Two Michaels: Pollen & Moss on Food in America

Two Michaels, two very interesting interviews, and some thoughts from yours truly. Watch when you have time. I will point out my favorite piece of each video until you are able to watch these. You’re welcome.

“Whoever is president after Obamacare is in place, and the government is on the hook for a lot more of our healthcare costs, will discover that the best way to reduce the amount of money we are spending on healthcare (currently in the 3.5 trillion range) is through DIET. About 75% of these costs treat PREVENTABLE CHRONIC DISEASES, most of which are LINKED TO DIET. The best way TO TAKE CONTROL OF COSTS is to CHANGE THE WAY WE EAT. The cost of obesity is in the hundreds of billions, as is type 2 diabetes, these are huge numbers, and it is ALL PREVENTABLE; it is ALL A MATTER OF THE FOOD SYSTEM. We have a government who is subsidizing both sides in the war on obesity and type 2 diabetes. We are subsidizing the worst possible foods in the marketplace, and then we are subsidizing the healthcare costs to deal with that problem.” – Michael Pollen Interview (starts around minute 6)

*Note: this interview was published in 2013, so the numbers/statistics have changed, but sadly they have only gotten higher/worse. I updated the cost of healthcare.

My thoughts: Sorry for all of the uppercase text, but I found it exciting and satisfying to hear him speak about how most of this essentially relies upon food and diet. Sounds so simple, but unfortunately it is complex. Lack of awareness, access, and availability (the 3 As) make it quite challenging to eat right. To add, our environment, our psychology, and our DNA all play a role in the complexity of it all. If eating properly is one solution, the bigger problem is changing people’s dietary behaviors. We’ve got to get smarter and more educated on what to eat, and what to eat for each of our individual bodies and selves. Rest assured that I (as well as many others) am working on tackling that problem, but it is going to take some time. Bear with me.

“Starting in the 80s it became acceptable, socially acceptable to eat anything, anywhere, anytime…business meeting, walking down the street, subways, buses, etc. This coincided with the obesity epidemic. I think what it led to is mindless eating. Hand to mouth, not paying attention. Opposite of what my mom encouraged me to do… “Michael chew your food, slow down.” There is science behind that because it takes time for your brain to catch up with your chewing, and with your stomach. We need to go back to mindful eating and paying more attention; this will help people take control of what they eat.” – Michael Moss interview (starts around minute 23)

My thoughts: It truly has become socially acceptable to eat whatever, whenever. And, I find it interesting that it coincides with the onset of the obesity epidemic. Notice how fast-paced, demanding, and competitive our work and life have become. How many times have you found yourself doing way more than you think is humanely possible? Just because it is “possible” doesn’t mean it is something we as humans should be doing. Hence the increasing rates of such things as stress, anxiety, depression, sleep deprivation, and burnout. We created a way of working and living that make it socially unacceptable to use eating or “mindful eating” as a valid reason or excuse for not getting work done. Next time you write out your to-do list, make sure to add “eat” to the list, allocate time for it, and prioritize it. Let’s make mindful eating a socially acceptable norm again.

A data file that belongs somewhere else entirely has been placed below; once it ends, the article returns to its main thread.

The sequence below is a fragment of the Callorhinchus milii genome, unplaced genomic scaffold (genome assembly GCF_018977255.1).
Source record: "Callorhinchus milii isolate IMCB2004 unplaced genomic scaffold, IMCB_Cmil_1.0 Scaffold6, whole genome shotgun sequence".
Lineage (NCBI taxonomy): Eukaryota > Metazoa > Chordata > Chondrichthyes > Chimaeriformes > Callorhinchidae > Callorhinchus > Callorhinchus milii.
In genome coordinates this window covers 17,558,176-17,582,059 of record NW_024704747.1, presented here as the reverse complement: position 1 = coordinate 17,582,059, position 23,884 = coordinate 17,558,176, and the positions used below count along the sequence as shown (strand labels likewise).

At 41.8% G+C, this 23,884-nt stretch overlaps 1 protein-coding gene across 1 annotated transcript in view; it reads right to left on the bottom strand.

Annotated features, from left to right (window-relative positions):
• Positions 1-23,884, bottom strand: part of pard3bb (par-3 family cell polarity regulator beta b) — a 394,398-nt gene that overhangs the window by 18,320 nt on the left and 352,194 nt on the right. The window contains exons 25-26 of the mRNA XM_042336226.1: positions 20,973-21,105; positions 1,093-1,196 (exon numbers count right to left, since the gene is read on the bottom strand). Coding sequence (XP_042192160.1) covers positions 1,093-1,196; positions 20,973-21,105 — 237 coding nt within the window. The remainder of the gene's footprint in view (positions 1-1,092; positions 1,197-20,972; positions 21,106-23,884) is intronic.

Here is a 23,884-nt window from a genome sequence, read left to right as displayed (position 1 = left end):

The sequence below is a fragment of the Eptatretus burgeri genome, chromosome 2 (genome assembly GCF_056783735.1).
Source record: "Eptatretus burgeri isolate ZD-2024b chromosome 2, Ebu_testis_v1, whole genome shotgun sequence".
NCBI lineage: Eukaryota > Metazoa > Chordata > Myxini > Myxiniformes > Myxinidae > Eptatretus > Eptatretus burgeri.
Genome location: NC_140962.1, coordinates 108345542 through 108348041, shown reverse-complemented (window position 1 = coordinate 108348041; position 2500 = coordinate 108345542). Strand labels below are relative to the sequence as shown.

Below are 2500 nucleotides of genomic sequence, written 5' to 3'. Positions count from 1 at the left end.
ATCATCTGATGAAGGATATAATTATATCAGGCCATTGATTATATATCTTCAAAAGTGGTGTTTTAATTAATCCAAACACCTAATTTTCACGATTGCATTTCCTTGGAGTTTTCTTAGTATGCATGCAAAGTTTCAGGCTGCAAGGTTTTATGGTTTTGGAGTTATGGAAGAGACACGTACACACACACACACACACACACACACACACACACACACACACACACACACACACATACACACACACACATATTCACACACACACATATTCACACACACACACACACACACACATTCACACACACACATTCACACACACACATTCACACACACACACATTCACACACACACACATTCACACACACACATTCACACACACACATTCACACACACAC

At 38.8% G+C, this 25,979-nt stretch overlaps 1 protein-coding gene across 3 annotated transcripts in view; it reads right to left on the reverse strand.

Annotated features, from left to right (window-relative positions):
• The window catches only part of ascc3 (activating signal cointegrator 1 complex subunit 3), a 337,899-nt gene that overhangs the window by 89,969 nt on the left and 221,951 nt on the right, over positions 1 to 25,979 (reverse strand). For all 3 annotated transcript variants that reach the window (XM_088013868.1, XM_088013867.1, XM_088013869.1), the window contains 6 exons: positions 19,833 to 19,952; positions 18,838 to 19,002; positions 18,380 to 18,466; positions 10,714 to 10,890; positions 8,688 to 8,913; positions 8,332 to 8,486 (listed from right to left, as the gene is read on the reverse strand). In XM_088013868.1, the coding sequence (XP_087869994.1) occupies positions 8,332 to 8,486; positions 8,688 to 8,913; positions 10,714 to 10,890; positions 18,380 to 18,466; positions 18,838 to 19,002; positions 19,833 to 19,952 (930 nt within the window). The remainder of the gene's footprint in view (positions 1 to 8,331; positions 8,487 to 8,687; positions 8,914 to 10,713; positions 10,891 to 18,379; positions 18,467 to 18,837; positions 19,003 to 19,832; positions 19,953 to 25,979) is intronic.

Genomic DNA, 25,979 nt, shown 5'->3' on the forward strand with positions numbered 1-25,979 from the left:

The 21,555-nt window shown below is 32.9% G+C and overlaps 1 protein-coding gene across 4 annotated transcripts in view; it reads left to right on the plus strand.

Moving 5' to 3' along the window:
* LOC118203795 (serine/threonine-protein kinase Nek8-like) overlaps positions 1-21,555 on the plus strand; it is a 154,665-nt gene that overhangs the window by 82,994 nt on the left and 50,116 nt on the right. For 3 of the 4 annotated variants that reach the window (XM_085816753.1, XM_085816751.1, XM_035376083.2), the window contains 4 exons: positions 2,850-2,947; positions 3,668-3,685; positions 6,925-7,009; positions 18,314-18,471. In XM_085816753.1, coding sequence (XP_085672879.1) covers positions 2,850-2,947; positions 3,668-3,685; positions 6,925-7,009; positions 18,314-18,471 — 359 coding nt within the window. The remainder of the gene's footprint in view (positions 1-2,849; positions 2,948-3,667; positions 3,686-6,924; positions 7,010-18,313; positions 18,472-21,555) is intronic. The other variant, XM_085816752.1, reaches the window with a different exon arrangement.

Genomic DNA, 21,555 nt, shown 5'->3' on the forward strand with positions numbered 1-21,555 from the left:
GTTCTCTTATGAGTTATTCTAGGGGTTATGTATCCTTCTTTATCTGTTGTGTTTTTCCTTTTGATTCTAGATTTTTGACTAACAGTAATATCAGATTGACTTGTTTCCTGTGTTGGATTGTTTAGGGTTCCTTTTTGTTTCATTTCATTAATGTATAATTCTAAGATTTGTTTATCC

Speaking of social norms, I leave you with something I was thinking about the other day.

Why do people take action after hearing or seeing someone else take action? Often, I will do or say something, but others seem skeptical or unsure until another person says or does something similar. Well, it has to do with social norms. Social psychologists have found that the greatest predictor of someone copying a behavior is seeing someone else do it (i.e., Monkey See, Monkey Do). The same holds true for what we hear. If we hear one person say something, and then another person, it increases the likelihood that we will believe and act on what we heard.

Now, as multiple people start to say or do the same thing, a ripple effect occurs. The not so believable idea or action becomes logical, acceptable, and common practice. In other words, it becomes a social norm that more and more people consciously or unconsciously want and start to do. Maybe this is why every time I stand up in the office or eat something healthy, I quickly see others pick up on those behaviors, and shortly thereafter more people start to follow suite.

I think we can all be role models when it comes to healthy habits. Think about something healthy you like to do (e.g., walking meetings, snacking on veggies or herbal tea in the afternoon, stepping outside to breathe or stretch for a few minutes, etc.), do it around others, and see what happens…I think you’ll be pleasantly surprised by the impact you can have.

And I’m out,
Peace sign



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